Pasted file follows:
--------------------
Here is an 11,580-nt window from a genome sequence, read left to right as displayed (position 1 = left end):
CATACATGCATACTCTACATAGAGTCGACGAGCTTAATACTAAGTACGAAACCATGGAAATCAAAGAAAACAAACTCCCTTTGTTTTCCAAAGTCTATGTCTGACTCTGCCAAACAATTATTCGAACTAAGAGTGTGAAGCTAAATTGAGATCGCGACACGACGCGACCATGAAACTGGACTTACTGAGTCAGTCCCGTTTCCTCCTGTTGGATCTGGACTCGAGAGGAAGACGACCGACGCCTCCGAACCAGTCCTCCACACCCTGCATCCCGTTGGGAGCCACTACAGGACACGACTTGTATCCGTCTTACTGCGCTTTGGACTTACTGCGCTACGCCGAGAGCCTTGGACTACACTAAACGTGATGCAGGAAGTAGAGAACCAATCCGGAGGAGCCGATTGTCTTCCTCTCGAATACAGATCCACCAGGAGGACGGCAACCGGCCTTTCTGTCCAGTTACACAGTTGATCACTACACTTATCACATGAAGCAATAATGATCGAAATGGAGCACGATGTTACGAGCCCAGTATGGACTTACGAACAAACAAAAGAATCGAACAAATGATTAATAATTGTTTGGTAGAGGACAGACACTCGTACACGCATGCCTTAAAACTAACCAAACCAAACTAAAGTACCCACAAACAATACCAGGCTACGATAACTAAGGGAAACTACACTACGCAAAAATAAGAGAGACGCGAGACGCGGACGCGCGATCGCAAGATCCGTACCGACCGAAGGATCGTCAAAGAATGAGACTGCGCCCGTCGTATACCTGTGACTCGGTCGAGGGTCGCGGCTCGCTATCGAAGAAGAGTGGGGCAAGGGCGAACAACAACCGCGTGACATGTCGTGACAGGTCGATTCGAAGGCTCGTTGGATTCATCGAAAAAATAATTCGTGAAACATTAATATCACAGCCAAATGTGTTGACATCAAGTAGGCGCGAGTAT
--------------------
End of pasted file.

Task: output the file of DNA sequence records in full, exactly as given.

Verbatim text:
Here is an 11,580-nt window from a genome sequence, read left to right as displayed (position 1 = left end):
CATACATGCATACTCTACATAGAGTCGACGAGCTTAATACTAAGTACGAAACCATGGAAATCAAAGAAAACAAACTCCCTTTGTTTTCCAAAGTCTATGTCTGACTCTGCCAAACAATTATTCGAACTAAGAGTGTGAAGCTAAATTGAGATCGCGACACGACGCGACCATGAAACTGGACTTACTGAGTCAGTCCCGTTTCCTCCTGTTGGATCTGGACTCGAGAGGAAGACGACCGACGCCTCCGAACCAGTCCTCCACACCCTGCATCCCGTTGGGAGCCACTACAGGACACGACTTGTATCCGTCTTACTGCGCTTTGGACTTACTGCGCTACGCCGAGAGCCTTGGACTACACTAAACGTGATGCAGGAAGTAGAGAACCAATCCGGAGGAGCCGATTGTCTTCCTCTCGAATACAGATCCACCAGGAGGACGGCAACCGGCCTTTCTGTCCAGTTACACAGTTGATCACTACACTTATCACATGAAGCAATAATGATCGAAATGGAGCACGATGTTACGAGCCCAGTATGGACTTACGAACAAACAAAAGAATCGAACAAATGATTAATAATTGTTTGGTAGAGGACAGACACTCGTACACGCATGCCTTAAAACTAACCAAACCAAACTAAAGTACCCACAAACAATACCAGGCTACGATAACTAAGGGAAACTACACTACGCAAAAATAAGAGAGACGCGAGACGCGGACGCGCGATCGCAAGATCCGTACCGACCGAAGGATCGTCAAAGAATGAGACTGCGCCCGTCGTATACCTGTGACTCGGTCGAGGGTCGCGGCTCGCTATCGAAGAAGAGTGGGGCAAGGGCGAACAACAACCGCGTGACATGTCGTGACAGGTCGATTCGAAGGCTCGTTGGATTCATCGAAAAAATAATTCGTGAAACATTAATATCACAGCCAAATGTGTTGACATCAAGTAGGCGCGAGTAT